"That try just before half-time, when Conor was down and they worked the overlap against 14 men. We've got to be able to defend with 14 men, I certainly would never use that as an excuse, but they did well there. Just to go into the shed at half-time at 22-10, it's a big difference to 15-10 because you're two scores away then.

"I think we were under-done, we were a bit heavy-legged.

"There doesn't have to be too much a margin between two teams, one-v-one, for one to be a bit sluggish and one to be on top of your game.

"Certainly for some of their guys, they've had two games, this is their third game, and they looked sharper than we were."

Ireland will return to Carton House today for what is sure to be a week of many questions before taking on Wales in Cardiff on Saturday, followed by a return game seven days later. With a team that have seemed devoid of confidence since being beaten by England back in February, a boost to morale, even in otherwise meaningless games, feels imperative.

"You've got to make sure that you can rebound from this and get a number of the different elements in the game back in order," Schmidt said.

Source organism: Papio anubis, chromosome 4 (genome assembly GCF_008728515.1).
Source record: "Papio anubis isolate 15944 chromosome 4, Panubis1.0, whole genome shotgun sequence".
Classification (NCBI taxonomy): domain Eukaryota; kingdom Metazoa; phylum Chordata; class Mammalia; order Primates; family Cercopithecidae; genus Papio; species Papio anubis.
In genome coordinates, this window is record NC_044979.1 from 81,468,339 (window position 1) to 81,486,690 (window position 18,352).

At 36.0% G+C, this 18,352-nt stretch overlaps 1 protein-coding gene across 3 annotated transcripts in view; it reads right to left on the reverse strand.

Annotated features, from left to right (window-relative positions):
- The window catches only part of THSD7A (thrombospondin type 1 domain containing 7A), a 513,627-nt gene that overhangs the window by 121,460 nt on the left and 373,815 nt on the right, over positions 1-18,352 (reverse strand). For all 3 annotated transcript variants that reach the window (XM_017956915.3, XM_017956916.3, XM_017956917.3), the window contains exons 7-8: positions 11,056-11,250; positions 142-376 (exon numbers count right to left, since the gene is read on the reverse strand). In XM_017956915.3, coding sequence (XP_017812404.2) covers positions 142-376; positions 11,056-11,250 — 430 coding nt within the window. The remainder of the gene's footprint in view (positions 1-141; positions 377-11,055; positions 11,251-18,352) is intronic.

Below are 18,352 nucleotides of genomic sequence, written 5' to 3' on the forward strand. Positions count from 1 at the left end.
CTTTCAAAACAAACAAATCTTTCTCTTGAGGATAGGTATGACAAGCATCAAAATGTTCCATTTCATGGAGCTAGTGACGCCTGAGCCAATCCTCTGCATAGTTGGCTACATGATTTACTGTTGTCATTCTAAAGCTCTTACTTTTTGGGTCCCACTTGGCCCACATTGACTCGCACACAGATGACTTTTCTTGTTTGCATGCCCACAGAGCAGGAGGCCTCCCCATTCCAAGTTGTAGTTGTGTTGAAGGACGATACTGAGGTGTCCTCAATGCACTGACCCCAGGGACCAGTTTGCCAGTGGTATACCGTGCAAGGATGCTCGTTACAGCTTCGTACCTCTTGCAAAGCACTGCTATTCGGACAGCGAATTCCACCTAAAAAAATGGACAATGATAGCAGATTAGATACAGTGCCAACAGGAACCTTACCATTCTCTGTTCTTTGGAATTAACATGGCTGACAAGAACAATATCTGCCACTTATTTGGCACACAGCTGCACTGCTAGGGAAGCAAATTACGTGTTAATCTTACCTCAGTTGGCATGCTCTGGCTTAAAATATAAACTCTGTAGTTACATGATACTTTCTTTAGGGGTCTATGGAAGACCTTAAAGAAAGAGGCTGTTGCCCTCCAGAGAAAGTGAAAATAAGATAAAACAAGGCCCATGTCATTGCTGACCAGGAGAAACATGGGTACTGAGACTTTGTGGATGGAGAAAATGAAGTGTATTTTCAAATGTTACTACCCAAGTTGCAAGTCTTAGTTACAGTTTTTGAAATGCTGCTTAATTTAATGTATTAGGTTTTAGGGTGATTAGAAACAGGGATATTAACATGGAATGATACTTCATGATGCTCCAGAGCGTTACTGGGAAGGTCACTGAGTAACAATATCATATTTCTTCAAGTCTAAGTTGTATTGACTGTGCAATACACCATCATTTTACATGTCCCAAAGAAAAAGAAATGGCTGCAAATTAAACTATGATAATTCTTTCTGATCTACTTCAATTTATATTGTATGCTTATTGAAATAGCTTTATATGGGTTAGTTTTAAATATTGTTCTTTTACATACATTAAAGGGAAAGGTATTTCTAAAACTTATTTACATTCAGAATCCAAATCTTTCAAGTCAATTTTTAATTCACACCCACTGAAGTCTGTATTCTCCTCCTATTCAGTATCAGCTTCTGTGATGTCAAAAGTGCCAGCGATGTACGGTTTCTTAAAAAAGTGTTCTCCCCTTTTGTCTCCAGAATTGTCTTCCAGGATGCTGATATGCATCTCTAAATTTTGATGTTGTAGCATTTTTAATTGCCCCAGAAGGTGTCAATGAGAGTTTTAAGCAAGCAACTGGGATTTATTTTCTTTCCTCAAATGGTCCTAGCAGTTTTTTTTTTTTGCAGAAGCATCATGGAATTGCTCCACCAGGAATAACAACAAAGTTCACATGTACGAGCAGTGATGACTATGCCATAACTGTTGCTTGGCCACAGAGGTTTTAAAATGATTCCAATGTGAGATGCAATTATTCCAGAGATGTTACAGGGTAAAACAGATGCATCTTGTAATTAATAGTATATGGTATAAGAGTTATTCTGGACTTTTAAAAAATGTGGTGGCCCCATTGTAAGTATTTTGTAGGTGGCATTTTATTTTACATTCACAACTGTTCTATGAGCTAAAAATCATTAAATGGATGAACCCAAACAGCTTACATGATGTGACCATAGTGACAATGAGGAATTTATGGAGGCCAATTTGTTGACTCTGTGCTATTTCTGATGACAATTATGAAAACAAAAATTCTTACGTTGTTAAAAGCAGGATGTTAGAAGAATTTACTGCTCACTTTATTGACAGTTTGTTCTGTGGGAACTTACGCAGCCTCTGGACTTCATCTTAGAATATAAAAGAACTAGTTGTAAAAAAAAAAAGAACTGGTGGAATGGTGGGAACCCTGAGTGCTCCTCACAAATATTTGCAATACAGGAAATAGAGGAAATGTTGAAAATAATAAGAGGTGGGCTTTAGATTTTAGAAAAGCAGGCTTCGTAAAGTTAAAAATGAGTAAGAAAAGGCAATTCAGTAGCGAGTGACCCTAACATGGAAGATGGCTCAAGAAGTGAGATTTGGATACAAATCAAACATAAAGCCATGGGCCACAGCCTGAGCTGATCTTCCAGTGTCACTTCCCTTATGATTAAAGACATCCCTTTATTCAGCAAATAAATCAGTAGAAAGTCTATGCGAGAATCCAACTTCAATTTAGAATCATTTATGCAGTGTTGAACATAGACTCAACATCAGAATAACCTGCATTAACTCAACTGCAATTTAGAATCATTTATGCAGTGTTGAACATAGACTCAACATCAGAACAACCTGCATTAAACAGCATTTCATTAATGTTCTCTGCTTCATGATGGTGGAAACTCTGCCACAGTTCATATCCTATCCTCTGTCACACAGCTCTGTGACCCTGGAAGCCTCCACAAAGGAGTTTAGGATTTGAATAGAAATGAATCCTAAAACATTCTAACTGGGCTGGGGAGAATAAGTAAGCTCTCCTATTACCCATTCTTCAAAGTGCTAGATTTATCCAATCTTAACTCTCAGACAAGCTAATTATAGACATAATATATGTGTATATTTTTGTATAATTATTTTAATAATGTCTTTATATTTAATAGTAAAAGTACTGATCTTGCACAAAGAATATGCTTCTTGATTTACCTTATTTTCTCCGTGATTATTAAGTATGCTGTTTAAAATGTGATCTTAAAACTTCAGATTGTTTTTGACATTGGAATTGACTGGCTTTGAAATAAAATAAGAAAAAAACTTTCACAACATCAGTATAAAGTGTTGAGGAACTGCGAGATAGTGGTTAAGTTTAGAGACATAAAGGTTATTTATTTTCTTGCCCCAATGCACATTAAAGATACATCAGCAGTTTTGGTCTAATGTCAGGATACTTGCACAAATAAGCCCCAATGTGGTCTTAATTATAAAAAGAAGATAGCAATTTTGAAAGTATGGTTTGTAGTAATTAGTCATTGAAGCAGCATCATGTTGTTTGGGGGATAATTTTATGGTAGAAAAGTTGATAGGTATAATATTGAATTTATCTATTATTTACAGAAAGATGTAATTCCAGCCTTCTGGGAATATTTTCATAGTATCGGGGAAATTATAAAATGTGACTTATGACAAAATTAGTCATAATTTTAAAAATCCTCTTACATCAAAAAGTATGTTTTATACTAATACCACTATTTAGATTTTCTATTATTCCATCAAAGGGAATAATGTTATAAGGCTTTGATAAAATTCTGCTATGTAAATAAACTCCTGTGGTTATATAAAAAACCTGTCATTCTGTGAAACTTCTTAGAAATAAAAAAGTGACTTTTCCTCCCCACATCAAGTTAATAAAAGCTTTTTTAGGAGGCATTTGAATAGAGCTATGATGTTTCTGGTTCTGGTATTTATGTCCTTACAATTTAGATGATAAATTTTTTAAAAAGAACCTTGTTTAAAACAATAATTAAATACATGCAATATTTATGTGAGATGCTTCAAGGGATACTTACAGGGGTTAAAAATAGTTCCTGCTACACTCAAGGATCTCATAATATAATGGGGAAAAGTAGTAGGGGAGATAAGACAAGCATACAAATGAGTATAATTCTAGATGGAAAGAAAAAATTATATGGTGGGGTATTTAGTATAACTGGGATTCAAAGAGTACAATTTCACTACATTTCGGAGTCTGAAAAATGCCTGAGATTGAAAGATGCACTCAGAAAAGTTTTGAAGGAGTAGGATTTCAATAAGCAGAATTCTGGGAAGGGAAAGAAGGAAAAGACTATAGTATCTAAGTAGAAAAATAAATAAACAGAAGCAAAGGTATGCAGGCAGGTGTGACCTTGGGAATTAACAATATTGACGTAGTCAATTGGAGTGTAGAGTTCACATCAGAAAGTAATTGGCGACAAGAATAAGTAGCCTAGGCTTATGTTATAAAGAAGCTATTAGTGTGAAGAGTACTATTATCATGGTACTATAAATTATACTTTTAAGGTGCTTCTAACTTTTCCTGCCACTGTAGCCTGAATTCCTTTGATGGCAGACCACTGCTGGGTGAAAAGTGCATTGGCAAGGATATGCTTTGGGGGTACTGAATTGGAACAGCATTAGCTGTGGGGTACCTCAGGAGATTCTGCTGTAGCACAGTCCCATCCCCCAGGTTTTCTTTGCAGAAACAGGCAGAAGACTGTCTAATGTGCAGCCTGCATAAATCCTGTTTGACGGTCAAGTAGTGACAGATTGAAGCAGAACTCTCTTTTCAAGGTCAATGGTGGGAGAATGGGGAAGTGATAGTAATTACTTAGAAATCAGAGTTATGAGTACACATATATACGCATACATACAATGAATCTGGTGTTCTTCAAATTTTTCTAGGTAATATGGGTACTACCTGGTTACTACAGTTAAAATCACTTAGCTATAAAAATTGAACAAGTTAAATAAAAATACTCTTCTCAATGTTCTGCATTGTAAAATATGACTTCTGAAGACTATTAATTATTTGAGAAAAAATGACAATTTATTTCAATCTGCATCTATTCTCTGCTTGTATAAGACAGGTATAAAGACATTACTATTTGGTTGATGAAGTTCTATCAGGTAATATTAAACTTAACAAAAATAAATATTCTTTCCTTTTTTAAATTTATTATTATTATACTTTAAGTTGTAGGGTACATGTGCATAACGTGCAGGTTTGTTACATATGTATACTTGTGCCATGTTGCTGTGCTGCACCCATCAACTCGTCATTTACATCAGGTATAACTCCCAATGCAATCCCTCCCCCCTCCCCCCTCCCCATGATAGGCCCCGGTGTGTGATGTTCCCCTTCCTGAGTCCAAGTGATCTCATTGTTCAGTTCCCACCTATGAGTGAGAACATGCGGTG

"There were so many aspects that we didn't get right that we look dishevelled out there, to be honest.

"I know we had to make a number of changes and hopefully the guys who came off are OK. There are a number of things we're going to have to look at over the next 48 hours and try to build forward from."

Among those expected to see action in Cardiff are James Ryan, Jack Conan and Keith Earls, who Schmidt hopes will add energy, but the cost of the weekend wasn't just an unwanted place in the Irish Rugby record books.

Cian Healy hobbled off with an ankle injury while Conor Murray went off for an HIA, returning to the field after passing the test only due to a breakdown in communication before eventually leaving the game at half-time.

World Player of the Year Johnny Sexton, meanwhile, does not appear ready for his own seasonal bow this weekend meaning Ross Byrne and Jack Carty will again share time at the crucial out-half position.

"Cian has sprained his ankle," said Schmidt.

"He has had an x-ray and that's clear. We'd be hopeful. He walked from the pitch and we're hopeful that he'll be okay. With Conor he passed his HIA (head injury assessment). We had a bit of a breakdown in our communications.

"He wasn't actually meant to go back out before half-time so at half-time we took him off. We were only planning to give him maybe 45 or 50 minutes and then give Luke [McGrath] another decent run.

"It's one of things leading into a World Cup at this time of the year that you are trying to mix and match and give different amounts of time to different players to let them put their best foot forward.

"You're also trying to build a little bit of continuity for some of those guys that haven't had as much time in the team over recent years."